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Concertinas modified by Chinese

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It's been almost two years since I started paying attention to concertinas. In the past two years I have met many people in China who are interested in the concertina through the Internet. I've noticed that among enthusiasts in this country, there seems to be an idea of reworking the instrument, not just adding or replacing a few notes, but an overhaul where they almost take the Anglo or English into Some kind of duet concertina. Here's the modification by Guoping Wang, an accordion maker from Beijing:


The buttons within the red dashed box is his 20 buttons model. Buttons plan generated with Anglo Piano by Luke Hillman. I used to put this layout in this forum at here.


And two modifications by Jun Yang, a music composer and professor from Wuhan, one is based on an English:



Yang abandoned the air valve and made the button of it a note (C7.) He also rotated his concertina 90 degrees and installed hand rests and straps on it, to play it like an anglo or duets. (The hand rest was made by me, it was a spare for my Anglo.)



His next overhaul will be based on an 40b Wheatstone/Lachenal layout Anglo, like this:


Wang's layout is a bit like to split a two-row C/B melodeon to two ends, quite similar to a Franglo concertina, except his reversed row for 33b model. And Yang's layouts, according to him, are based on the piano keyboard and his major appeal of such a concertina is to accompanying other instruments. I've read and seen photos that concertinas were made many years ago with piano-like layouts, but I can't figure out why they didn't catch on like those systems are more popular.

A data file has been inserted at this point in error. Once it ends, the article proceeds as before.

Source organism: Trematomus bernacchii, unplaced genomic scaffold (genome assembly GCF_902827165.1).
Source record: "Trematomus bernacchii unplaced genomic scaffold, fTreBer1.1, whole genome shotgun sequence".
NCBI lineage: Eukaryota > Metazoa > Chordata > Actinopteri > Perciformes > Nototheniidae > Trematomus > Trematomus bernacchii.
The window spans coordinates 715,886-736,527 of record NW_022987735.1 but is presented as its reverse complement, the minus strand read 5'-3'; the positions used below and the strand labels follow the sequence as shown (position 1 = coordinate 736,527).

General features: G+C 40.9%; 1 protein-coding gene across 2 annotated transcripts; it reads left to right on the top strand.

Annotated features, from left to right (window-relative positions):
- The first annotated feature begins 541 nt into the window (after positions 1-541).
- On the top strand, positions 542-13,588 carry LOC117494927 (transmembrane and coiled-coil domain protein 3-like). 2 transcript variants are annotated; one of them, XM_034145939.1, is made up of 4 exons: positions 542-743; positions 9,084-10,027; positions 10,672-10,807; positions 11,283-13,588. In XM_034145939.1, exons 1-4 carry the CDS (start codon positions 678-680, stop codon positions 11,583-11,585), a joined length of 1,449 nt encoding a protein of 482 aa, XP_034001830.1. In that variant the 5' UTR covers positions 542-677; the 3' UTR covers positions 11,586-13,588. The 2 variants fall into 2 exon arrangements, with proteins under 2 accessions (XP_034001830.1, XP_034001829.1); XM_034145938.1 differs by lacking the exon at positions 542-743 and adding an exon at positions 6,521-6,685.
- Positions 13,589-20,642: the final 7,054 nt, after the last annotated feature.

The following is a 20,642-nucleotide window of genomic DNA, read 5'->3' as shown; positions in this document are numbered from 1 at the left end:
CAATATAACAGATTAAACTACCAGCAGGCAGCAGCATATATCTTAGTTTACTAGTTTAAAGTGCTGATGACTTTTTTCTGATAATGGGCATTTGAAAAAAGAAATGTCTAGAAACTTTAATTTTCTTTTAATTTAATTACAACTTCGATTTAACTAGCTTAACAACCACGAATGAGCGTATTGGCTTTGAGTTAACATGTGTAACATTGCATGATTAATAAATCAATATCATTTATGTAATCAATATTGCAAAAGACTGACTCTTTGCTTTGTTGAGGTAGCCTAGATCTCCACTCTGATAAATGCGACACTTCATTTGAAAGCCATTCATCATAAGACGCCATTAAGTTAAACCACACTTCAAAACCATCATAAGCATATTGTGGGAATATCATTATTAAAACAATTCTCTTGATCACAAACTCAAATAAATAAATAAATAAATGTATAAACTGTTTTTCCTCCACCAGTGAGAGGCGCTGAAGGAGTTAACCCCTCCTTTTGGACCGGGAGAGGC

In some Chinese social media, I have seen more than once that someone has the idea of renovating the concertina. I personally agree with this idea a bit, because the various layouts of anglo are compromises for different needs to some extent, but similar improvements for English are not seems so necessary to me. (I don't play English, please point it out if I'm wrong about this.) However, such a large-scale renovation that completely overthrows the existing system makes me feel a little tangled. I think what Yang really needs is a baritone duet. But maybe he has no choice, because any kind of duet cannot be easily bought here in China. 

Edited by Yuxin Ding
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Thank you for this fascinating writeup, Yuxin. As far as piano-like layouts go, my personal sense is that the ergonomics don't quite translate to concertina, where your hands are fixed and almost all the motion is in your fingers. Others will have better-informed views; I'm only a novice pianist. I seem to remember a recent thread about a Jones piano duet that had a lot of constructive feedback (too late for Jones to take into account, alas). Edit: this thread


Here's a transcription of Yang's 40b system. I note the accidentals for the top row of the left-hand side are all on the bottom of the right-hand side, which would take some getting used to. You mention its intended use is accompaniment—would that mostly mean multi-line harmonies, or sustained chords, or something else? I'd love to hear an example of the type of music he has in mind.

Edited by Luke Hillman
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On 1/4/2023 at 12:02 PM, Luke Hillman said:

would that mostly mean multi-line harmonies, or sustained chords, or something else?


Yang made a super long bellow with about 15 folds for his English-based "duet" concertina, to play sustained chords that last very long. Isn't the bellow reaches that length quite similar to some of the "real" duets?


To be honest, I actually feel a little tangled to this kind of improvement, or should say renovation of the concertina, especially to who don't really can play or have a comprehensive understanding of the original instrument. However, for the situation in China, and maybe many countries in the world, this is probably the only option for some needs. And, any great design has to have a way to go!

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